The Amazon H2Q fight in 2019 woke up the anti-monopolists in New York. Now they are moving forward with a new stronger trust-busting law.
“Too Much Power in Too Few Hands” – An Interview with Senator Michael Gianaris:
Senator, first of all, thanks for talking to me. I’ll start with a simple question. Do we have a monopoly problem? And if so, can you frame the issue in terms that anybody could understand?
Sen. Gianaris: The best way I can put it is that there is too much power in too few hands. This concentration of power creates the opportunity for corruption, and not just corruption in the traditional sense, although it creates that opportunity as well. But it just corrupts the way the marketplace is supposed to work. It diminishes competition, and it squashes small and medium sized players, who can’t compete with not just the size of the biggest players, but the tactics that they’re using and their reach into multiple aspects of economic life.
For goodness sake, they are reaching into multiple aspects of governmental life, and they’re trying to dictate to governments how we should be making our decisions. And we saw it, of course, with Amazon’s second headquarters situation. They created a bidding war amongst local governments! And you saw it again, with Amazon trying to change the makeup of Seattle City Council because they weren’t happy with a proposal to help homeless people.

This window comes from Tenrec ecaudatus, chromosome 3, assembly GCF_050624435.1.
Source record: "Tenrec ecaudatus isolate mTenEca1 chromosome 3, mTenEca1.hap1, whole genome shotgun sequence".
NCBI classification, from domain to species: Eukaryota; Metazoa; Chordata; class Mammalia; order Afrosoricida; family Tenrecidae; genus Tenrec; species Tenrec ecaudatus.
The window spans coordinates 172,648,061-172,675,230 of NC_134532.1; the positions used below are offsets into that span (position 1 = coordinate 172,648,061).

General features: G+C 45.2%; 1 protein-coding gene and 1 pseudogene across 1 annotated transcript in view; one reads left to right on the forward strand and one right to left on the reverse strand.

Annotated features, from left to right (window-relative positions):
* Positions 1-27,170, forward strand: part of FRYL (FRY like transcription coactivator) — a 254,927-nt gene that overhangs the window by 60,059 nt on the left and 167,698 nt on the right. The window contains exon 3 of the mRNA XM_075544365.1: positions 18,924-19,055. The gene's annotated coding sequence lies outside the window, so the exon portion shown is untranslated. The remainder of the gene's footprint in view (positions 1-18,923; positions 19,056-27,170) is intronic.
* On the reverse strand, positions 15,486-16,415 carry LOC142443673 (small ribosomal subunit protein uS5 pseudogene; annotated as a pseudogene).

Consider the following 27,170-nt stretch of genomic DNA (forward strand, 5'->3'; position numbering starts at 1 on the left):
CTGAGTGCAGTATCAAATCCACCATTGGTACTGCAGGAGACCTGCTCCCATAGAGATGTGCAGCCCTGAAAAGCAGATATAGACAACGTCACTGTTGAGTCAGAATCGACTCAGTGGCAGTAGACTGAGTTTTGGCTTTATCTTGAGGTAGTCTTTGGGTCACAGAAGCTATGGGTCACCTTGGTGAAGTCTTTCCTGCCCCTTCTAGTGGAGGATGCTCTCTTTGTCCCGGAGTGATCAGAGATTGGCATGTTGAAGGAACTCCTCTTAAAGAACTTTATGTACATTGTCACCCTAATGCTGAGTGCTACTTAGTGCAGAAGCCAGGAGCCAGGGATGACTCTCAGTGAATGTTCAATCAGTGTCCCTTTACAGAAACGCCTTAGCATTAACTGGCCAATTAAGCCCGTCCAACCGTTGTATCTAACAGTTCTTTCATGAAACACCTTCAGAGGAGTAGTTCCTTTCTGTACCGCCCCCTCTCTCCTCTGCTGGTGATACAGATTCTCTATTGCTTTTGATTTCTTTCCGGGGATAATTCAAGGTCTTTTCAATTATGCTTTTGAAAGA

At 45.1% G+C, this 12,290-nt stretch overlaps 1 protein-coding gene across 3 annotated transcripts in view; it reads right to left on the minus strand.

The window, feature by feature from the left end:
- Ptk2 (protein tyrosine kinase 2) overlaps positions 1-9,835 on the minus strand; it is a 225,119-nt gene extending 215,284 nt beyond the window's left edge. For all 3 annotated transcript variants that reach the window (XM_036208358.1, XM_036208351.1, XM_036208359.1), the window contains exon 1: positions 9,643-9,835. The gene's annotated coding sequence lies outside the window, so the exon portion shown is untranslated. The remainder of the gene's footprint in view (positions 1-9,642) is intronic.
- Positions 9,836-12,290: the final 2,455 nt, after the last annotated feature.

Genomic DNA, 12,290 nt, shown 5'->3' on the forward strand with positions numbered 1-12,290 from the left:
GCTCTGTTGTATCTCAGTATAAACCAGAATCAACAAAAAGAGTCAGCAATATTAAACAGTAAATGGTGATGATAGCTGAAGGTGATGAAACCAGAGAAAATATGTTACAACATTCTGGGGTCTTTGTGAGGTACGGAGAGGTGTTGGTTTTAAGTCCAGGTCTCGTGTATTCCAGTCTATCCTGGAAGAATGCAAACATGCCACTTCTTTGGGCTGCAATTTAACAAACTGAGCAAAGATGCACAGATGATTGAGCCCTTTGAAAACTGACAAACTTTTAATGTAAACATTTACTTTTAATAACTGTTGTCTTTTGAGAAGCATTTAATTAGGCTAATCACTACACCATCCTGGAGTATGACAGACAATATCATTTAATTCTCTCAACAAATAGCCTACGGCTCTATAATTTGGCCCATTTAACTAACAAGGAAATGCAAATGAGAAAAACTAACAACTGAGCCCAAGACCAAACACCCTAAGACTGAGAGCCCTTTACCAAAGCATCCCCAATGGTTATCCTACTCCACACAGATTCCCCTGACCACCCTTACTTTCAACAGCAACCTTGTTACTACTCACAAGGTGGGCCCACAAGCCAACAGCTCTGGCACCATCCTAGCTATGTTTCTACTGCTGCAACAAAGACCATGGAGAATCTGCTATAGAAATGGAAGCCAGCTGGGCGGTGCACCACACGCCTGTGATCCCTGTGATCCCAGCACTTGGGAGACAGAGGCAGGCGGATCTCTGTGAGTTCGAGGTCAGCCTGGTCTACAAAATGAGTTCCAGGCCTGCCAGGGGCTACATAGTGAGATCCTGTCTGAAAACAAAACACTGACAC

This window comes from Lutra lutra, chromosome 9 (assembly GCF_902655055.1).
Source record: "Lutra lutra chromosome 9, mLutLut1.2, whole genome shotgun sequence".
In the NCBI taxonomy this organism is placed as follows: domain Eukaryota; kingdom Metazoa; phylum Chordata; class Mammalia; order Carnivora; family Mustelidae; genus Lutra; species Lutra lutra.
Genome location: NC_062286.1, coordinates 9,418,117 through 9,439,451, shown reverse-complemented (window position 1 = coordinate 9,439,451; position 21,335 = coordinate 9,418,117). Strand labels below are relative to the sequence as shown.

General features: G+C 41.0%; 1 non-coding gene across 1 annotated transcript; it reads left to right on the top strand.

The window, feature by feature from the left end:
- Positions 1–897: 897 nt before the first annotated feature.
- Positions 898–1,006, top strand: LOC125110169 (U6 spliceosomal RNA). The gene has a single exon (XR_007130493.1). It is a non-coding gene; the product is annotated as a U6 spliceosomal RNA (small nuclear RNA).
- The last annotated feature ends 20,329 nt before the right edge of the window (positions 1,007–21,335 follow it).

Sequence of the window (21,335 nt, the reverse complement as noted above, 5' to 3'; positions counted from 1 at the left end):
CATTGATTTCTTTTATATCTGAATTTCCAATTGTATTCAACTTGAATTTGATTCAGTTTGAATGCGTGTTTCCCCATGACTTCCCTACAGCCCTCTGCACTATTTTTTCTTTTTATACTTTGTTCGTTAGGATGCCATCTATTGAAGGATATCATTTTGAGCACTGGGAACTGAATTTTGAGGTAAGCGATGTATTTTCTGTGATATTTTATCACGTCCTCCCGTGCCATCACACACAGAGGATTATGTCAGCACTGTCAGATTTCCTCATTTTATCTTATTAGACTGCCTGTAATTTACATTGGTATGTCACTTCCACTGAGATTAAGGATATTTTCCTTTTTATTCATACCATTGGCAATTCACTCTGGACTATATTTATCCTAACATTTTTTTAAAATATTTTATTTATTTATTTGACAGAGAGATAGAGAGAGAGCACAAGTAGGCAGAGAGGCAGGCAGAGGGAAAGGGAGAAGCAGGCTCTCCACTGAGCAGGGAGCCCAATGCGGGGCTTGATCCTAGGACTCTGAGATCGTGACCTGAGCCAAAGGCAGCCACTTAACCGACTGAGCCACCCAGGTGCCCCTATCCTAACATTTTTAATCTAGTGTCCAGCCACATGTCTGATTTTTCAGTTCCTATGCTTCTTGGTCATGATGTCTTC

This power is changing the very nature of our democracy and our economic democracy, to have so few people making all the decisions.
Source: New York State to Revolutionize Antitrust (emphasis mine)
This is the key to the issue. As a theme, in my writing, I’ve complained that government regulatory power has been “captured” by corporations through campaign contributions. But here’s a guy who’s campaign doesn’t need the kind of money that Amazon can give him through a PAC. He’s a state senator, with a very comfortable seat. He can speak up. And he’s asking the right question: who’s in control?
People who seek office presumably have a mind to, you know, govern. And the money that Amazon throws around is routinely taking that power out of their hands. We need more people like Senator Gianaris who stop this bribery for control, and tell the people running Amazon, “No.” No, you can’t have this, if it means that we have to set aside ethical concerns. No, you can’t have this, if you intend to abandon your implied social responsibility to the people you employ or the city in which you run your business.
If we are going to avoid the currently-predictable, grim meathook cyberpunk future of a world of corporate states, this and this alone is the motivation that can put a stop to the trend: elected representatives with a long-term view who act like adults, and tell whining, spoiled toddlers no.